St. Matthew’s Church, Peninsula
Compiled by Debbie Phillips
Photo 1 shows St. Matthew’s Church, Peninsula, taken in June, 2001, 117 years after its consecration. For other photos follow the link at the left.
St. Matthew’s Anglican Church in Peninsula was built by the descendants of the first families to settle in Peninsula—families such as Ascah, Annett, Miller, Mullin, Coffin, Baker, etc. Mr. and Mrs. William Ascah who lived further back from the road gave the land for a church in 1865. The first record we have of the church’s beginning is at a meeting in November, 1872 at which plans about size, framing, etc. were made. A north view of the church is shown in Photo 2.
Records show that the church was first used in 1876, one of the first services being the marriage of George Ascah and Helen Miller. It was consecrated on July 15, 1884 by Bishop W. Williams, as, by then, the nave or main part was finished and free of debt. The chancel was built on the east end in 1892 and the present porch, belfry, and spire were erected about 1901. The bell was acquired in 1898 and at first was set up on a stand on the ground until the belfry was completed.
A Little History
- An organ was purchased in 1880.
- In the summer of 1889, Bishop Williams consecrated the cemetery already in use for many years.
- In 1892 the Mission of Peninsula and Little Gaspé was created. The first resident minister was Reverend H.A. Brooke. An excerpt from the diary of John Neil Ascah reads, “The new Bishop A. Hastie Dunn came on Admiral last night and his son and ArchDeacon Roe. They ordained Rev. Mr. Brooke in Basin Church and came over here and confirmed. There were 28 confirmed here. There were a lot of old men among them.”
- The first meeting of the St. Matthew’s Ladies’ Guild was held on April 19, 1893. Between 1894-1895 a parsonage was built in Peninsula with the support of Little Gaspé parishioners.
- Photo 3 shows the church as it was from about 1900 to about 1930 or later, a sand colour with white trimmings.
- During World War I (1914-1918), Red Cross “Guilds” instead of regular Guilds were held, the ladies making 1229 articles and raising $422.26 to aid the war effort.
- On July 13, 1928 an addition to the cemetery was consecrated by Bishop L.W. Williams.
- World War II (1939-1945): Food parcels sent to 4 needy clergy and their families in Britain after the war.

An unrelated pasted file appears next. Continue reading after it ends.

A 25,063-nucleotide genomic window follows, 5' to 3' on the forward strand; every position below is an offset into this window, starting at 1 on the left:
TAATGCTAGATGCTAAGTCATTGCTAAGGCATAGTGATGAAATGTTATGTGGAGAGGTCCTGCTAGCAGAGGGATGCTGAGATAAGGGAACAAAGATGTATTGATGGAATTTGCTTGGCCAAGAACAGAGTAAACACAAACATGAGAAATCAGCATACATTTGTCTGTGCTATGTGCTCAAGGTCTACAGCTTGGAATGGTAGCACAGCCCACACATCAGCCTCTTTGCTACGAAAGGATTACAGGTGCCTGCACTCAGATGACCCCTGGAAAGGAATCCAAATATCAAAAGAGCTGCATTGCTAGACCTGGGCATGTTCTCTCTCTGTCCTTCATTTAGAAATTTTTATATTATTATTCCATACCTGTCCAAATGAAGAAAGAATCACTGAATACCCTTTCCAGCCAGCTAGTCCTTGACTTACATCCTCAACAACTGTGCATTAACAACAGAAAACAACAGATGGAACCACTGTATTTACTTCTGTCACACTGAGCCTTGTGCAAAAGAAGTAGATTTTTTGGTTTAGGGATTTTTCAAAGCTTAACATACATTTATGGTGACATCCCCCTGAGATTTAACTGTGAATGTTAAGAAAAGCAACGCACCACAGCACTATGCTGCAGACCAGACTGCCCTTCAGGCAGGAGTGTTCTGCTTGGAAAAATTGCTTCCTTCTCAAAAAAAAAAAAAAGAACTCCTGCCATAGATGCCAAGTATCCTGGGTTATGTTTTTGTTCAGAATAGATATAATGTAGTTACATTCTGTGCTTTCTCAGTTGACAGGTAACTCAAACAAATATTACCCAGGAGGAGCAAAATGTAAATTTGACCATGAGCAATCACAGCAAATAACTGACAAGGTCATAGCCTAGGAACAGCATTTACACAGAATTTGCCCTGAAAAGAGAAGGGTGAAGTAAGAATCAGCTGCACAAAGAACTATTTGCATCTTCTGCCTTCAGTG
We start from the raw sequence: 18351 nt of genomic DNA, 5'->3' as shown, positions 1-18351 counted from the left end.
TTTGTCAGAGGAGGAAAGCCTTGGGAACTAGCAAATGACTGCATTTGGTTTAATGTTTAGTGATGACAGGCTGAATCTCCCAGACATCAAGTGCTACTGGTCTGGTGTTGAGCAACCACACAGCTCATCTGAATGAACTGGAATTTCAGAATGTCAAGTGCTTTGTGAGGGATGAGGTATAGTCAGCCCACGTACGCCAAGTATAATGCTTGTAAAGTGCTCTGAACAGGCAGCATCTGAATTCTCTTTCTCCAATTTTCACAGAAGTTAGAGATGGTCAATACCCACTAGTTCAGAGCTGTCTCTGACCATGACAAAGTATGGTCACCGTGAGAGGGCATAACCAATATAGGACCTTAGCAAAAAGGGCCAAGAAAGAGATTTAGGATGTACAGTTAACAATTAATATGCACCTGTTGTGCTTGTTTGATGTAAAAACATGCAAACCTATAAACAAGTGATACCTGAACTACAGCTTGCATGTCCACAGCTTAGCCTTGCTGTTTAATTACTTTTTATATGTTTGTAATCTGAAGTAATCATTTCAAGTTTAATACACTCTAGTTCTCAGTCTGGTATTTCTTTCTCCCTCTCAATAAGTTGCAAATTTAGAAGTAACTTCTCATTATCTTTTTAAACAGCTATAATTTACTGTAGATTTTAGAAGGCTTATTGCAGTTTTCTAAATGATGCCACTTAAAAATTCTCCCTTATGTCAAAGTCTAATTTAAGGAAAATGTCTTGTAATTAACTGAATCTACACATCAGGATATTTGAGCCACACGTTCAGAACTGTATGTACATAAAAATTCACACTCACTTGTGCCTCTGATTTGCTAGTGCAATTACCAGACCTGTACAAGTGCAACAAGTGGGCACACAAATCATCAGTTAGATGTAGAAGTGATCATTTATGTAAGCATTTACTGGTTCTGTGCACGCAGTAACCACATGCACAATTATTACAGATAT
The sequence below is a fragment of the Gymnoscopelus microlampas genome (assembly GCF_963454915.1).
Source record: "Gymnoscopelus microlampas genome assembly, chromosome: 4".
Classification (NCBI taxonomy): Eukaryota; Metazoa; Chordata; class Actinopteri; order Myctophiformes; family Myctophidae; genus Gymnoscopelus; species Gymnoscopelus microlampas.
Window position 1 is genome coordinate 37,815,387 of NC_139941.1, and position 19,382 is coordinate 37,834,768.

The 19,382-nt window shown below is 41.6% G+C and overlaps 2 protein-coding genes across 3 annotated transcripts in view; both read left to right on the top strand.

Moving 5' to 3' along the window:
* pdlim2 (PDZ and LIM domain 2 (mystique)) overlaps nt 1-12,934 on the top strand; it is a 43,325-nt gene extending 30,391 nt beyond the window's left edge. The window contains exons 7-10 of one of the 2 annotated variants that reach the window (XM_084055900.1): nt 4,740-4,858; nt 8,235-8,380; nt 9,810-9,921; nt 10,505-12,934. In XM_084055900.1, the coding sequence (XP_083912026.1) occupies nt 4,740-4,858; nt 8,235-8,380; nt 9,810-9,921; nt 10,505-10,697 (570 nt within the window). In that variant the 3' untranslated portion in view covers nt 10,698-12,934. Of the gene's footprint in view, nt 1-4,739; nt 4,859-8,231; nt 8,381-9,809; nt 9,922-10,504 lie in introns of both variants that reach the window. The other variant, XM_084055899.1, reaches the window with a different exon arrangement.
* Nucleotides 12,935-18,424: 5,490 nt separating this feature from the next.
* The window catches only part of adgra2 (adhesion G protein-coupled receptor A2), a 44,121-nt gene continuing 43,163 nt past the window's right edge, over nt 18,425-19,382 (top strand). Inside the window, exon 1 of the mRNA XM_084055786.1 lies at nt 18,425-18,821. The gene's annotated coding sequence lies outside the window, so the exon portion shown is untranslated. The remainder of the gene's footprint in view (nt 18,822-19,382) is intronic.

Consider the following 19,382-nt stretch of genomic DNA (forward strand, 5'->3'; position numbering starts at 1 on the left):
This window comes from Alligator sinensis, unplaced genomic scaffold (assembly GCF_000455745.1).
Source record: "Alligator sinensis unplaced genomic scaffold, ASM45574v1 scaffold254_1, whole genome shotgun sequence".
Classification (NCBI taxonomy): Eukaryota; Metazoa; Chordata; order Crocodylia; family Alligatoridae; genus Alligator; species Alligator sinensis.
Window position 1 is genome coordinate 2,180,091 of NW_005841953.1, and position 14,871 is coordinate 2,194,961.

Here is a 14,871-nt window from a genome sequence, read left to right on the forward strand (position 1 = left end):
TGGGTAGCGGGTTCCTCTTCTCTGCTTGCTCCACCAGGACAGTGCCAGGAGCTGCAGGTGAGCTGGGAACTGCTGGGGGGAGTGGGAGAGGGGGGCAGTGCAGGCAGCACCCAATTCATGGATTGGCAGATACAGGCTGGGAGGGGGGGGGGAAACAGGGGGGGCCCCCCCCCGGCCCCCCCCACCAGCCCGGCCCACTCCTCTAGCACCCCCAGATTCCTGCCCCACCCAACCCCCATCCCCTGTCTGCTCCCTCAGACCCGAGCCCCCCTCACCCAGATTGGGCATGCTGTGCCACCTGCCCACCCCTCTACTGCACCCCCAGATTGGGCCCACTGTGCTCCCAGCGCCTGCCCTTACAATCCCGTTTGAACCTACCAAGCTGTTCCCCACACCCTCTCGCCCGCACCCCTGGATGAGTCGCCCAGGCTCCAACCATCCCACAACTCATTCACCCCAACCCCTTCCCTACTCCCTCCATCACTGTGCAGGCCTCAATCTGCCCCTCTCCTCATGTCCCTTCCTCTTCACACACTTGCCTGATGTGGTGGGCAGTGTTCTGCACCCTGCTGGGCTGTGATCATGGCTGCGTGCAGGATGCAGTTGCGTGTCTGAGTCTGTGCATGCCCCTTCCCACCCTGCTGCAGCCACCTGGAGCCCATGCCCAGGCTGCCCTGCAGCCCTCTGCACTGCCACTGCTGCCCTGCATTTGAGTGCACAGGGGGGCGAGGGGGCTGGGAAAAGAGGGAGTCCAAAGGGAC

- In 1956, the old Peninsula School was bought and made into a parish hall. Photo 4 shows a picture of the hall after renovations in 1983. Photo 5 shows a photo of the parsonage, horse shed and church in about 1955.
- 1961 saw the departure of Rev. R.A. Carson, the last resident minister.
- The Forillon National Park was established in 1971 and this had an impact on the Mission of Little Gaspé and Peninsula:
- Expropriation of St. Matthew’s cemetery and woodlot and properties of several parishioners
- Expropriation of St. Peter’s Church and cemetery in Little Gaspé and properties of almost all parishioners
- Some people from Little Gaspé became members of St. Matthew’s, Peninsula
- St. Peter’s Church became an ecumenical chapel in the Park.
- In 1971, the mission of Murdochville and Peninsula was created.
- During the years of 1974-75, the parsonage was sold and the site became a new cemetery and parking space for the Church. The upstairs of the hall was made into an apartment for clergy. The new cemetery was consecrated by Bishop Timothy Matthews in 1975.
- In 1977, many of the parishioners of St. Matthew’s Church moved away to other parts of Canada.
- On January 1, 1981, Peninsula became part of the Parish of Wakeham and York.
- On July 15, 1984, we celebrated the 100th anniversary of the consecration of St. Matthew’s Church, Peninsula. Photo 6 shows a visual of this event.
- On January 1, 1992, the creation of the Greater Parish of Gaspé was officially announced by Bishop Bruce Stavert. All churches from Cape Cove to Peninsula were included.
- A special meeting was held on April 26, 1993 to mark the 100th anniversary of the founding of the Ladies’ Guild.
Inside the Church
Photos 7 and 8 show a visual of the inside of St. Matthew’s Church, Peninsula. Almost all the woodwork in St. Matthew’s Church, both exterior and interior, is made of local lumber cut by the parishioners and prepared and finished by local carpenters over the years. There are numerous memorial plaques on the walls and many of the other furnishings were given in memory of former parishioners. There are two memorial windows, the Good Samaritan Window and the Good Shepard Window, given in memory of former parishioners as well. The other windows were installed 1908 and all are protected by double windows.
The Greater Parish of Gaspé is still functioning with regular services in each church, including St. Matthew’s, and occasional parish-wide services.
There is one incumbent, the Rev. Ellen Rutherford, assisted by Deacon Lorna Baird and several lay readers. In addition, the care of our sick and elderly, whether they are in one of the healthcare institutions or in their own homes, is shared by a chaplain, the Rev. Frances Aird. She began this new ministry to all English-speaking people in the area in February, 2007, thus introducing a new and important step in the long progress of our churches through many decades.